oohh, and me thank you i love you :p:
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ibysaiyan
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(Original post by Falcon91)
CFTR regulates the transport of chloride ions (Cl-) across the plasma (cell surface)
membrane. Tissues that express the normal CFTR allele secrete alkaline fluids, whereas the secretions of tissues expressing some mutant alleles are acidic.The transport of Cl- by epithelial cells expressing the normal CFTR allele was compared with that by epithelial cells expressing one of 10 different mutant CFTR alleles. In the table, basically Cl- carrying % varies from 100% to 0% shown. Those with less than 30% do not function, those above do function normally.

Question: explain why some mutant CFTR alleles allow normal digestive functioning of the pancreas and others do not.

im stifled as to why the final part of the answer is:
so unable to, accept / transport, HCO3-;
unable to bind ATP;

Im guessing the reference to ATP is referring to energy needed to break down proteins, food etc. I have checked the textbook and it doesnt happen to mention anything about HCO3- ions.


Can anyone shed some light as to WHY this is the answer?

Edit - i understand why it CANT bind to HCO3- ions, its referring to the shape of the CTFR protein so it cant carry them, but then why the HCO3- ions? why not any other alkali? and also then CTFR protein cant bind to ATP, but why would this cause excess mucus production? Is it because the ATP metabolises the breakdown of the of the mucus or...what?



Please help
I guess the more atp one gets through oxidative phophorylation the more end product water being made as far as the CFTR allele we don't need to know in much detail nevertheless its to do with the glyco-proteins being not complementary so havent got a clue tbh: http://www.nature.com/nm/journal/v7/...m0301_292.html
:O go for Cl ions

Oh ALSO THANKS A ZILLION TIMES SPEED OF LIGHT FOR THE DOCUMENTS!I havent read it yet :/ i will once i get back.
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ibysaiyan
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(Original post by Falcon91)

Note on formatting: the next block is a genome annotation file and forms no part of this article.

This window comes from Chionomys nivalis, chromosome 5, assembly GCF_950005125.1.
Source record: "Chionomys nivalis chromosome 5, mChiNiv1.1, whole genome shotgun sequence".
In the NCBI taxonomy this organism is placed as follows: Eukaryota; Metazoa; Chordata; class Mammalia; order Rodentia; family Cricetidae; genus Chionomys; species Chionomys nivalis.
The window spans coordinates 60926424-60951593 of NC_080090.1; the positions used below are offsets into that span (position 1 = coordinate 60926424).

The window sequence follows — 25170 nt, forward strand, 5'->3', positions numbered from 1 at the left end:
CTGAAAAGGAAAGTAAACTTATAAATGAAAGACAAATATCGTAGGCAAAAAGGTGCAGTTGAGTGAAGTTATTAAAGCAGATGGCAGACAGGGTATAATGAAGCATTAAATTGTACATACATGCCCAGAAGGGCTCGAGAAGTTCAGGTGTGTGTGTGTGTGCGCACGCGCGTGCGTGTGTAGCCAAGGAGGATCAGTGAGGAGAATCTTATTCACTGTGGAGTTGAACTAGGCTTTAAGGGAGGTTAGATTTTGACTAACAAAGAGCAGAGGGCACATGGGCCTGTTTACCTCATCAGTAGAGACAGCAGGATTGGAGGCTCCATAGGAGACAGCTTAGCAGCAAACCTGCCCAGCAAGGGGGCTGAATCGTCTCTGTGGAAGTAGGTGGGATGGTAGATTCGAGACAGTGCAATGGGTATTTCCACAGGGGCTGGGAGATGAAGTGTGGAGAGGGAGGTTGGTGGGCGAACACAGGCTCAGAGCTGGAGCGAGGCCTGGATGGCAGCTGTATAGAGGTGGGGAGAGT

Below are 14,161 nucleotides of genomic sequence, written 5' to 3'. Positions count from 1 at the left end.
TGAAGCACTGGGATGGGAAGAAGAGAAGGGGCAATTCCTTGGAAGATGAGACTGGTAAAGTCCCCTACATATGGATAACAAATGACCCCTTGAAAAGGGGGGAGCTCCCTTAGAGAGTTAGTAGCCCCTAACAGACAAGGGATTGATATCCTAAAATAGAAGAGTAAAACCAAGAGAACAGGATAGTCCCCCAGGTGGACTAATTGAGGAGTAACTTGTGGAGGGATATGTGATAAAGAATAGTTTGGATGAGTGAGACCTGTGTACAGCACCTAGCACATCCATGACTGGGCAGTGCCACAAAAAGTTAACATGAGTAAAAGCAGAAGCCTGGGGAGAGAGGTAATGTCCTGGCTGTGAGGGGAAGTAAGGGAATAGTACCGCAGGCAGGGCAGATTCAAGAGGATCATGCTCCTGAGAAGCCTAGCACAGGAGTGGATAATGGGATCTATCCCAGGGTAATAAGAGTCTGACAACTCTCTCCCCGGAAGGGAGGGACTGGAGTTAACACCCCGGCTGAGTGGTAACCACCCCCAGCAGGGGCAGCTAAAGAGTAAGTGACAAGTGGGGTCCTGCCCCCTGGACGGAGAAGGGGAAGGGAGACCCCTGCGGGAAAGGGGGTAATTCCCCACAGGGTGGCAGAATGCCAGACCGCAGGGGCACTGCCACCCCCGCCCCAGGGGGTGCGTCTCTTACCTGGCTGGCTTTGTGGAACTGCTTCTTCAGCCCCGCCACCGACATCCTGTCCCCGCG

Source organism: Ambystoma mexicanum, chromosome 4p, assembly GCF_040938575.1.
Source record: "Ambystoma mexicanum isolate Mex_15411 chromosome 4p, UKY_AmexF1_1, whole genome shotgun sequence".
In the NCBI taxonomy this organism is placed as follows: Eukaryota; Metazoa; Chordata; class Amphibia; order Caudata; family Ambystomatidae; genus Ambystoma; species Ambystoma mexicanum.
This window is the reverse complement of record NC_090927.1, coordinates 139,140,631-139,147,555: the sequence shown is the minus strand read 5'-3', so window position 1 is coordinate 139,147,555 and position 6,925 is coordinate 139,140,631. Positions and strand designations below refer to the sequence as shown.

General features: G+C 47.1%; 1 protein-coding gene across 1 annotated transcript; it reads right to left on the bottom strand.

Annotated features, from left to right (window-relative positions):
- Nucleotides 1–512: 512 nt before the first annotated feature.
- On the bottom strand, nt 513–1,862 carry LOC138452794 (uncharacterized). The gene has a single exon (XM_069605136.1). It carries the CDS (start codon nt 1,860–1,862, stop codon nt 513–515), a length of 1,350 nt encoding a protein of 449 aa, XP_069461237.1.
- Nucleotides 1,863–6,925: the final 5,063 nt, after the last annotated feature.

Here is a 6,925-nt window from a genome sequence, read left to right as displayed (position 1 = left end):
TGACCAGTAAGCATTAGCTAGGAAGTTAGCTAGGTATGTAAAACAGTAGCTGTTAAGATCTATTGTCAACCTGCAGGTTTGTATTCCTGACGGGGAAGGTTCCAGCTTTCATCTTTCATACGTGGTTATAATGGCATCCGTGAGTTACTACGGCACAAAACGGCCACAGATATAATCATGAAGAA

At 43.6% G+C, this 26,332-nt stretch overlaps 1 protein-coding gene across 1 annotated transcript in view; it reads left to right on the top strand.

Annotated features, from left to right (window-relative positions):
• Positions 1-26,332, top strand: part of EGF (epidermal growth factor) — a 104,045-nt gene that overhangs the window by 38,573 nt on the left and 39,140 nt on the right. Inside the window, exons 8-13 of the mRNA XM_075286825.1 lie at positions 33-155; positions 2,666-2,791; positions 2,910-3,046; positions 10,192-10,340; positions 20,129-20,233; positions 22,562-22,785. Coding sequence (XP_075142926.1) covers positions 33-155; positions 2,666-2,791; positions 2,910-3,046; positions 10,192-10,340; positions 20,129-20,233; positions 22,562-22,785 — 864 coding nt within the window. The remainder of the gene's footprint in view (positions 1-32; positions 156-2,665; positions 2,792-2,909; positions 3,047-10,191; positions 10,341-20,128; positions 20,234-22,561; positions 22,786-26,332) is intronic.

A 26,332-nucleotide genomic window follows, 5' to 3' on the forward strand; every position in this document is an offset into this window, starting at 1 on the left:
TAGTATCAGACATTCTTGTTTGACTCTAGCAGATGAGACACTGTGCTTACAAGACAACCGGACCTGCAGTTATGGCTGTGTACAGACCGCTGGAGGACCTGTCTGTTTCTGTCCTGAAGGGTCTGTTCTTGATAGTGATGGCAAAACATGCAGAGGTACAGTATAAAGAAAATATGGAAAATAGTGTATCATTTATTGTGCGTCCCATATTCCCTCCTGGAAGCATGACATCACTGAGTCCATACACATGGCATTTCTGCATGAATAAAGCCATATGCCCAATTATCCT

CFTR regulates the transport of chloride ions (Cl-) across the plasma (cell surface)
membrane. Tissues that express the normal CFTR allele secrete alkaline fluids, whereas the secretions of tissues expressing some mutant alleles are acidic.The transport of Cl- by epithelial cells expressing the normal CFTR allele was compared with that by epithelial cells expressing one of 10 different mutant CFTR alleles. In the table, basically Cl- carrying % varies from 100% to 0% shown. Those with less than 30% do not function, those above do function normally.

Question: explain why some mutant CFTR alleles allow normal digestive functioning of the pancreas and others do not.

im stifled as to why the final part of the answer is:
so unable to, accept / transport, HCO3-;
unable to bind ATP;

Im guessing the reference to ATP is referring to energy needed to break down proteins, food etc. I have checked the textbook and it doesnt happen to mention anything about HCO3- ions.


Can anyone shed some light as to WHY this is the answer?

Edit - i understand why it CANT bind to HCO3- ions, its referring to the shape of the CTFR protein so it cant carry them, but then why the HCO3- ions? why not any other alkali? and also then CTFR protein cant bind to ATP, but why would this cause excess mucus production? Is it because the ATP metabolises the breakdown of the of the mucus or...what?

Please help
OR maybe the transporter channels are as we know ATP-dependent :O ? either ways Its beyond A-level spec and hasnt been known yet.
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Falcon91
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Cool, no problems and thanks for thr help. It was in the specimen paper hence why i was a bit shocked about it being there but i think my teacher said the spec paper was absolute rubbish.

Doing Chem revision now, seems so much easier than bio for some reason
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ibysaiyan
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(Original post by Falcon91)
Cool, no problems and thanks for thr help. It was in the specimen paper hence why i was a bit shocked about it being there but i think my teacher said the spec paper was absolute rubbish.

Doing Chem revision now, seems so much easier than bio for some reason
Oh was it :O ? then perhaps some synoptic stuff.... :/ if so then it might have to do with ATP dependent channels,glyco-protein shape :/
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Falcon91
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(Original post by ibysaiyan)
Oh was it :O ? then perhaps some synoptic stuff.... :/ if so then it might have to do with ATP dependent channels,glyco-protein shape :/
ive got this info from wiki and tried to decipher the answer:
The product of this gene (the CFTR) is a halide anion channel important in creating sweat, digestive juices and mucus.
What i think: And so where the CFTR doesnt produce properly, the channel itself wouldnt work properly either and thus the anions HCO3- and Cl- wouldnt be transported properly and so no production of alkalis and then the protein possesses two ATP sites which allows the protein to use energy in the form of ATP and so it cant bind to that either so no pumping across if the base structure of the original protein is changed and gives a harmful effect which causes uncontrolled mucus production (e.g. in gene that codes for it cystic fibrosis is caused by a deletion of 3 bases so doesnt fold properly and so fails causing the above i believe).
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Archen
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(Original post by Falcon91)
Right, everything is in there except for social behaviour of primates and the DRD4 receptor (cos i havent even been told anything/looked at it, but its only one page).
Edit - ill do it tomorrow morning for those wanting the notes, too tired to hang on.
could i have a copy also pleeeeeease :love: